The game should be completed in eight deals and before the pegs in the points lost column 20 or 54 pass beyond the hole opposite the number eight deal. It has been determined that eight deals are normally sufficient to traverse the forty holes in the columns 14 and reach the 41 hole and the relationship between the number of deals and the points lost has been determined to establish a par or average number of points lost per deal for a typical player. It is readily apparent that the number of deals and the relationship may be changed in accordance with the degree of skill of the player using the board or overlay.

Thus, a game board and a method of play are provided that permits a cribbage player to play a game substantially the same as cribbage by himself and without the necessity of other players. The manner of play is of sufficient similarity to the game of cribbage that use of the board and method of play results not only in enjoyment for the player, but also in training and practice for the player. The game board is easily adapted to use for a standard game of cribbage, and if in the form of the overlay, is readily adaptable to a standard cribbage board to be easily mounted and demounted on a standard board for solitary or multiple play.

Numerous modifications and changes to the game board and overlay will become apparent to those having skill in the art after having had reference to the foregoing description and drawings. However, it is not intended to limit the scope of the invention by the foregoing description and drawings but by the scope of the appended claims.

The embodiments of the invention in which an exclusive property or privilege is claimed are defined as follows:

1. An overlay adapted to be used in combination with a standard cribbage board, said board having a plurality of apertures therein arranged in parallel rows, said overlay being receivable over said cribbage board and covering a portion of said board to leave some of the apertures in said board exposed, said overlay comprising:

a single aperture in said overlay adjacent the end of the exposed rows of apertures in said cribbage board;

a row of regularly spaced apertures in said overlay and in registry with apertures in said portion of said board covered by said overlay;

and a plurality of apertures in said overlay adjacent said row of regularly spaced apertures, at least some of said apertures being successively spaced in increasing increments and being aligned with preselected apertures in said row of apertures, said plurality of apertures being in registry with apertures in said portion of said board covered by said overlay, the number of said plurality of apertures in said overlay being fewer than the number of apertures in said row of apertures in said overlay.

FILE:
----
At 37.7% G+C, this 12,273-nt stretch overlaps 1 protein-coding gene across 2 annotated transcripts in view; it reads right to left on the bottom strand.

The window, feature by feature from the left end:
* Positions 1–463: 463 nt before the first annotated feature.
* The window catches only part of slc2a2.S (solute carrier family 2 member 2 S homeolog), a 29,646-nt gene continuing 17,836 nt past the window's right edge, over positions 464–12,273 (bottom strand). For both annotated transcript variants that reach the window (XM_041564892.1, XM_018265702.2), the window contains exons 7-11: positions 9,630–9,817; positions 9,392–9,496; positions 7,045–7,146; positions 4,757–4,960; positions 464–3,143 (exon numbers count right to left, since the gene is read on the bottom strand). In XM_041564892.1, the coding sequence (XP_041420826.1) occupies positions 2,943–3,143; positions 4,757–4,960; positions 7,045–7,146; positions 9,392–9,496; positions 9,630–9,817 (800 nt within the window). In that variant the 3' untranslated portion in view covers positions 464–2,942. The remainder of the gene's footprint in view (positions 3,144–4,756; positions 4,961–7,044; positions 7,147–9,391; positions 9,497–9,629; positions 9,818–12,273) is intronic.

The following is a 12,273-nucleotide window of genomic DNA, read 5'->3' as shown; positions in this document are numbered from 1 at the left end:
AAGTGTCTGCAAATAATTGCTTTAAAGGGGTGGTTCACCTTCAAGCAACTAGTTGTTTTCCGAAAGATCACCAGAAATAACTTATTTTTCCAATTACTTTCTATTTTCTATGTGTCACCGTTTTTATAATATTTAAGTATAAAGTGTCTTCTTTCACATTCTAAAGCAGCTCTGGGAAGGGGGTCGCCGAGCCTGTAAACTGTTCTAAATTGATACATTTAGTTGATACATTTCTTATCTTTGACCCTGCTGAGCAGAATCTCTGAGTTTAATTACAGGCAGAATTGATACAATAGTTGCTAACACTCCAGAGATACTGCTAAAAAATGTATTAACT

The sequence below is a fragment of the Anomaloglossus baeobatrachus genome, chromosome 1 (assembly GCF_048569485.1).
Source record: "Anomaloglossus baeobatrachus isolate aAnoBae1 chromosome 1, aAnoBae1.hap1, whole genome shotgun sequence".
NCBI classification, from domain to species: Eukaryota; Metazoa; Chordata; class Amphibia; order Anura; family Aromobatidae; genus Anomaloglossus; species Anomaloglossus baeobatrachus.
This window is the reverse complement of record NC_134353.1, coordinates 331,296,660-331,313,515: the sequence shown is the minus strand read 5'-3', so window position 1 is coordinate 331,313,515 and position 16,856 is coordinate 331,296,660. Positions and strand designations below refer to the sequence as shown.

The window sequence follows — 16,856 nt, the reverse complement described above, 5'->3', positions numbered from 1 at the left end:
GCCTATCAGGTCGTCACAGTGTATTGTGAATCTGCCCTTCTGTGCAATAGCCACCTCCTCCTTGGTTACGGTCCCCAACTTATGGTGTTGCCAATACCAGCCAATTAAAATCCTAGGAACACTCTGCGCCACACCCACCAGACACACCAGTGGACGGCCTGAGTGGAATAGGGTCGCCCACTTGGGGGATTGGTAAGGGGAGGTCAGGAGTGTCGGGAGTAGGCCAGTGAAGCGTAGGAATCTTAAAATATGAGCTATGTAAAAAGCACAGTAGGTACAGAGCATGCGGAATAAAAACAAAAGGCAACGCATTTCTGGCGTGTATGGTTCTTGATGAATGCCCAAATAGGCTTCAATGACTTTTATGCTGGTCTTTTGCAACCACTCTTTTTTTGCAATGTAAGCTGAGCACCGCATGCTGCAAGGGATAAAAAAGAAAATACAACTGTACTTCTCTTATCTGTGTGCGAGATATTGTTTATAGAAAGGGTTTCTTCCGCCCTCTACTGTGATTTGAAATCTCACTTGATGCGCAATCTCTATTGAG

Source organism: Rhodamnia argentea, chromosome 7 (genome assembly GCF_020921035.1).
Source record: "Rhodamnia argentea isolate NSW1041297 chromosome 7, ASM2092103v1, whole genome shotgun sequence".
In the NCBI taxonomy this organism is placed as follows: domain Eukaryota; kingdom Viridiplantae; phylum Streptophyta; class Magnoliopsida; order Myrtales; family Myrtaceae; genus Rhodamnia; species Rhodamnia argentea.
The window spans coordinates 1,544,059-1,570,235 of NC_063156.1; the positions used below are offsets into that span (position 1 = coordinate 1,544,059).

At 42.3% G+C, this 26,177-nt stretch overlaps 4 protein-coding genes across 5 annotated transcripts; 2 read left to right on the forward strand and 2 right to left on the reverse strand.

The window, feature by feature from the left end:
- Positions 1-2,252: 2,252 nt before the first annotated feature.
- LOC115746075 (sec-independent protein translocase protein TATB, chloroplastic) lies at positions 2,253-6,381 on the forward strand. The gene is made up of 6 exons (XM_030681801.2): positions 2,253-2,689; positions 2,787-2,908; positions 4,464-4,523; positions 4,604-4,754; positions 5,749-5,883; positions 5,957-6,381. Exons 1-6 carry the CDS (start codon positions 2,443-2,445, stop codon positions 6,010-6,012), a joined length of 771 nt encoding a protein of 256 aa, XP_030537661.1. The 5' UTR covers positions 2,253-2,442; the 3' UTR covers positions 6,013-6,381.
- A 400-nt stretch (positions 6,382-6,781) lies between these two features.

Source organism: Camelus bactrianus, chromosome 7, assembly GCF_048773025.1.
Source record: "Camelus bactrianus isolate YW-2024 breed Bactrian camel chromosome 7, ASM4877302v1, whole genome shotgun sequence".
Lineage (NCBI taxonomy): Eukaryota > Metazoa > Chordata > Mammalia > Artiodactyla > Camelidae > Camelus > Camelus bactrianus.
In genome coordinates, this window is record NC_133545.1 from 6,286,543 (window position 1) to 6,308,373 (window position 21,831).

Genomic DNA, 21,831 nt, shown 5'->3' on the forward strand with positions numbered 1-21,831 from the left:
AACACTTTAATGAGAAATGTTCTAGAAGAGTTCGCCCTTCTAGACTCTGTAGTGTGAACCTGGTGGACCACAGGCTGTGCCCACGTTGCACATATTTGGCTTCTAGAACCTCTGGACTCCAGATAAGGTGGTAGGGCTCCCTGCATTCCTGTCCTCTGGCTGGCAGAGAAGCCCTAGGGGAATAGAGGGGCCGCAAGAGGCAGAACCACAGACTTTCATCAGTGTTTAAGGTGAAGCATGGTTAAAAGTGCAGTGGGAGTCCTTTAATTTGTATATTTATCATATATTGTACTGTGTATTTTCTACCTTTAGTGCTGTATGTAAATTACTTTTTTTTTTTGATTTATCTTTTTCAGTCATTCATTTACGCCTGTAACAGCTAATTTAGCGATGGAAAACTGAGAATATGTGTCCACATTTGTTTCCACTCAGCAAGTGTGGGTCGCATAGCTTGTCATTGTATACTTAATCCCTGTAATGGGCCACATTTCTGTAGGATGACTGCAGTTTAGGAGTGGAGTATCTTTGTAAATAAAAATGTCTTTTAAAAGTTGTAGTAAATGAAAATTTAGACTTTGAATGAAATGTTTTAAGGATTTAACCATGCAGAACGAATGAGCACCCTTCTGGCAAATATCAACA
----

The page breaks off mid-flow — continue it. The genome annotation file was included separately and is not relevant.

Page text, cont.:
2. The overlay set forth in claim 1 wherein said overlay is shaped to expose forty apertures in each of said parallel rows in said standard cribbage board.

3. The overlay set forth in claim 1 wherein the number of apertures in said row of apertures is at least nineteen.

4. The overlay set forth in claim 3 wherein said plurality of apertures are aligned with the first, second, third,

fifth, eighth, twelfth, and seventeenth apertures in said row of apertures.

5. The overlay set forth in claim 1 and further in cluding indicia on the surface of said overlay to identify plurality of apertures.

6. The overlay set forth in claim 1 and further including means for locating said overlay on said board With said apertures in said overlay in registry with said apertures in said board.

7. In combination:

a cribbage board having parallel rows of apertures in the surface thereof;

an overlay covering a portion of said cribbage board to leave a predetermined number of apertures exposed, said overlay having a row of regularly spaced apertures therein in registry With apertures in said portion of said board covered by said overlay and a row of irregularly spaced apertures in registry with others of the apertures in said portion of said board covered by said overlay and adjacent said row of regularly spaced apertures, certain of said apertures in said irregularly spaced row being successively spaced in increasing increments and being aligned IOW;